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California Bill on Eggs for Research Unanimously Approved by Committee

Genetic Crossroads
May 12th, 2006

Susan Fogel, Sen. Deborah Ortiz, and Emily Galpern

A bill to ensure research safeguards for women who provide eggs for stem cell derivation was approved unanimously by the California Senate Health Committee on April 19. The bill, authored by California state Senator Deborah Ortiz (D-Sacramento), a longtime champion of stem cell research, now goes to Senate Appropriations and then, if approved, to the Senate floor for a vote.

Unfortunately, SB 1260 will not directly cover CIRM-funded research because Proposition 71, which created CIRM, prohibits any legislative amendments until January 1, 2008. But the bill is important because it will apply to all privately-funded embryonic stem cell research that takes place in California, because it sets a standard benchmark for CIRM, and because it closes a loophole in CIRM's own regulations that could encourage researchers to use non-CIRM money to get eggs obtained without safeguards. The bill also provides a model for other states interested in ensuring ethical and responsible standards for stem cell research.

Emily Galpern (CGS) and Susan Fogel (Pro-Choice Alliance for Responsible Research) testified in support of the bill at the Health Committee hearing.

Other supporters included Planned Parenthood Affiliates of California (PPAC), the American College of Obstetrics and Gynecologists (ACOG), and the American Society for Reproductive Medicine (ASRM). ACOG and ASRM's support was "if [bill is] amended," asking the committee to delete the statement that lost wages are not allowable as a reimbursable expense. The amendment was not taken at that time.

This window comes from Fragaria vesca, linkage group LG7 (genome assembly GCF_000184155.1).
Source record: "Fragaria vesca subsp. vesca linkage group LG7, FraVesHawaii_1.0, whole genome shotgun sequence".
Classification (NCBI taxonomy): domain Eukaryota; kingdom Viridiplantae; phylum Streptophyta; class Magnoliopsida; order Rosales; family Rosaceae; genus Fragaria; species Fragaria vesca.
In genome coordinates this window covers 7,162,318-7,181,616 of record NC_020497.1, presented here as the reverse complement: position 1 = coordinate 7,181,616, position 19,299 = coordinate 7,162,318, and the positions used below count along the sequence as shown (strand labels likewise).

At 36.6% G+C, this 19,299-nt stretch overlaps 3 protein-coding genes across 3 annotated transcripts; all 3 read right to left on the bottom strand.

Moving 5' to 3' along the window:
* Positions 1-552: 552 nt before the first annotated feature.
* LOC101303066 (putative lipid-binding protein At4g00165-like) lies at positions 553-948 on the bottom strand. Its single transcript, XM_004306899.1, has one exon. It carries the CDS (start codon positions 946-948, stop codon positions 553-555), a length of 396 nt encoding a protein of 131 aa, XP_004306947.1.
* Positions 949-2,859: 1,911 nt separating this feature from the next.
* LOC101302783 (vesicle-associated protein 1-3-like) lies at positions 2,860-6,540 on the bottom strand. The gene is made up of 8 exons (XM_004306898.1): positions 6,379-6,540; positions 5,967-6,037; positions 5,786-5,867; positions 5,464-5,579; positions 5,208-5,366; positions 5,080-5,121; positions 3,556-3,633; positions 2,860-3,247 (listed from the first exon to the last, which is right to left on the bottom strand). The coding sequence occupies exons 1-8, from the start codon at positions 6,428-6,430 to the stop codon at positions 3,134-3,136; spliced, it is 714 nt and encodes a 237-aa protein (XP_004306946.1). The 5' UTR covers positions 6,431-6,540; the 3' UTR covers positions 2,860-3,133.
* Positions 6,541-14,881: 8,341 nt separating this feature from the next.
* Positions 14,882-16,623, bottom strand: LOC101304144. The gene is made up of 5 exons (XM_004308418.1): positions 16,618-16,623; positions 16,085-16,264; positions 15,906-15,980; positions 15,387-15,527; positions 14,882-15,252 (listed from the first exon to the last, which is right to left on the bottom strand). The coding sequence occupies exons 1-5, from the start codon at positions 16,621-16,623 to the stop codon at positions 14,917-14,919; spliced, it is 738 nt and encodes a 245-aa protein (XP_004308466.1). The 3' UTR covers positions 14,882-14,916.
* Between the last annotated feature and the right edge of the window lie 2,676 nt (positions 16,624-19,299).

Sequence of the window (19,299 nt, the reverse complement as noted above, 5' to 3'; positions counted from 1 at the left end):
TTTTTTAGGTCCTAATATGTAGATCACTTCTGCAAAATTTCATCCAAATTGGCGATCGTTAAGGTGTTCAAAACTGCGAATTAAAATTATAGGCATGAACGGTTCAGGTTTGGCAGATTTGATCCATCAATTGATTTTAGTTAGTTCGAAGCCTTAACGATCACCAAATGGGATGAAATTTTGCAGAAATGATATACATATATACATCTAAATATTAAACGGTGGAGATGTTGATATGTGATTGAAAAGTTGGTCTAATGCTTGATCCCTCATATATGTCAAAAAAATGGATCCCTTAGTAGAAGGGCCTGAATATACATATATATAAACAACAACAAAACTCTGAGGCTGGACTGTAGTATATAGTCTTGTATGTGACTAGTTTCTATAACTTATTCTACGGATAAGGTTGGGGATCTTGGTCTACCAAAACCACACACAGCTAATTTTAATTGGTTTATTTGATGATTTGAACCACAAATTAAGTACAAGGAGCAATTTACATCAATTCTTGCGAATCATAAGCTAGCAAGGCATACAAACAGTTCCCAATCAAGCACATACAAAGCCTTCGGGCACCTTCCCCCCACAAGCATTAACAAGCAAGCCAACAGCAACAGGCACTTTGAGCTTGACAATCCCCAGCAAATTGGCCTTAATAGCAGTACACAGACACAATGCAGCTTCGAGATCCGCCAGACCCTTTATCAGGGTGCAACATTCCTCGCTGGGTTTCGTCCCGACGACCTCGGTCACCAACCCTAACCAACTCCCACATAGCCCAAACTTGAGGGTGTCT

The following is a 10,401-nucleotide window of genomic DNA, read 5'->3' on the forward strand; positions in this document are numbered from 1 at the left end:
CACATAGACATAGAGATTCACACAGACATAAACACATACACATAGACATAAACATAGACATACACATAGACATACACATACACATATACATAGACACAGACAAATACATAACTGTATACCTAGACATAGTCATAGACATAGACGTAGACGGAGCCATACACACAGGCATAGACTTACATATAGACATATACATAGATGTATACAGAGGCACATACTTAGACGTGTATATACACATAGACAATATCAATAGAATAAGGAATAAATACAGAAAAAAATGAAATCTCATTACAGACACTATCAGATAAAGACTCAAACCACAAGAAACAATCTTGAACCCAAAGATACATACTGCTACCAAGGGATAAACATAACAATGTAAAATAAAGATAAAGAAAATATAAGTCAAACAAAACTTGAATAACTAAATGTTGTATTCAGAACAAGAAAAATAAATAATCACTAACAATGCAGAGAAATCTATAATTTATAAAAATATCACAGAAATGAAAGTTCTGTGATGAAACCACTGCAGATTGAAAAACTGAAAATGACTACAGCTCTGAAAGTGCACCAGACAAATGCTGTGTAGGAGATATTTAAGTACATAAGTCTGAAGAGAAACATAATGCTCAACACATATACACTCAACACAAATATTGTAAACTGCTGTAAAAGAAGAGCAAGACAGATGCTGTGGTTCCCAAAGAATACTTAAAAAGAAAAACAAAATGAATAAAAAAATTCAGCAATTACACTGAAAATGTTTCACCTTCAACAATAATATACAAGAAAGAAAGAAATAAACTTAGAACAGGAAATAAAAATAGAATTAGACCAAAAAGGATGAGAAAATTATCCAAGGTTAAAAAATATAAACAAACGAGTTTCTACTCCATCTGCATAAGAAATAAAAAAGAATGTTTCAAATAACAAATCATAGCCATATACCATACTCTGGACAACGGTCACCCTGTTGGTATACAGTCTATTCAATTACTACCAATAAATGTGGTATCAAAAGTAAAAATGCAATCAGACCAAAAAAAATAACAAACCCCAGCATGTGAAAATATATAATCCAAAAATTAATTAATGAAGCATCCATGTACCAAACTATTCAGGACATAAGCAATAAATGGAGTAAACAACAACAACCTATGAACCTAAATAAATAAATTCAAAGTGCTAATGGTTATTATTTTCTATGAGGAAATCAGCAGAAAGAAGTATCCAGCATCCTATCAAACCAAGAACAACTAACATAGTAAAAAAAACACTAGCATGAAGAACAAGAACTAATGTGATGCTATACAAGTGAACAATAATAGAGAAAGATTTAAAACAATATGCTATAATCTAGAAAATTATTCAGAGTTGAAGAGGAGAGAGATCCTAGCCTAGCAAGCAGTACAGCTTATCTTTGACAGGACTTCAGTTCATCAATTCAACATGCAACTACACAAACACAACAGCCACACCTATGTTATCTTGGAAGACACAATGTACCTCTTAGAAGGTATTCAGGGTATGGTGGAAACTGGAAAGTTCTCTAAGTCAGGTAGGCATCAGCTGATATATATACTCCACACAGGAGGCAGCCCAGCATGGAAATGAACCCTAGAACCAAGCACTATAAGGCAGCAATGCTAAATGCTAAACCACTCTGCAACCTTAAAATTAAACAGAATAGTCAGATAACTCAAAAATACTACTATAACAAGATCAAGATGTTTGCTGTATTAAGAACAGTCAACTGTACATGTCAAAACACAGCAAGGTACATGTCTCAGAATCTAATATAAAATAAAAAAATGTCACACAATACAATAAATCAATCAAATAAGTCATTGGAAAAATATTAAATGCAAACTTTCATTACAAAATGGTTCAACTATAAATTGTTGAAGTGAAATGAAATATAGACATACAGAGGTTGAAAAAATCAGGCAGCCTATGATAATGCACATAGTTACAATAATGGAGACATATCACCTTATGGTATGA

The bill includes important safeguards for subjects participating in stem cell research, in this case women providing eggs. Specifically, SB 1260 ensures that these women be accorded all protections for human subjects currently in California code; that they be given unbiased medically accurate information to make informed decisions about the risks of egg extraction; that conflicts of interest that could increase those risks be minimized and disclosed; and that women undergoing egg extraction are entitled to medical treatment for any adverse reactions they experience, with the costs of such treatment covered by the program or project.

The bill also prohibits compensation for eggs for research beyond reimbursement of direct, out-of-pocket expenses; requires institutional review boards (IRBs) to ensure that stem cell research proposals include specific provisions before approval; repeals the sunset date on current requirements that IRBs report annually to the Department of Health Services about embryonic stem cell research, and for the Department of Health Services to report annually to the legislature; and requires written record of confidential demographic information on subjects and adverse health outcomes they experience, to begin collecting data for analysis.

Last year, the legislature easily passed Ortiz's earlier version of the bill that included only minimal standards, but Governor Schwarzenegger vetoed the bill for reasons unrelated to egg issues, while maintaining his support for protections for egg providers. Ortiz reintroduced the bill this year with stronger safeguards as SB 1260, to prevent ethical breaches such as those that occurred in South Korea with Hwang Woo-suk's team.


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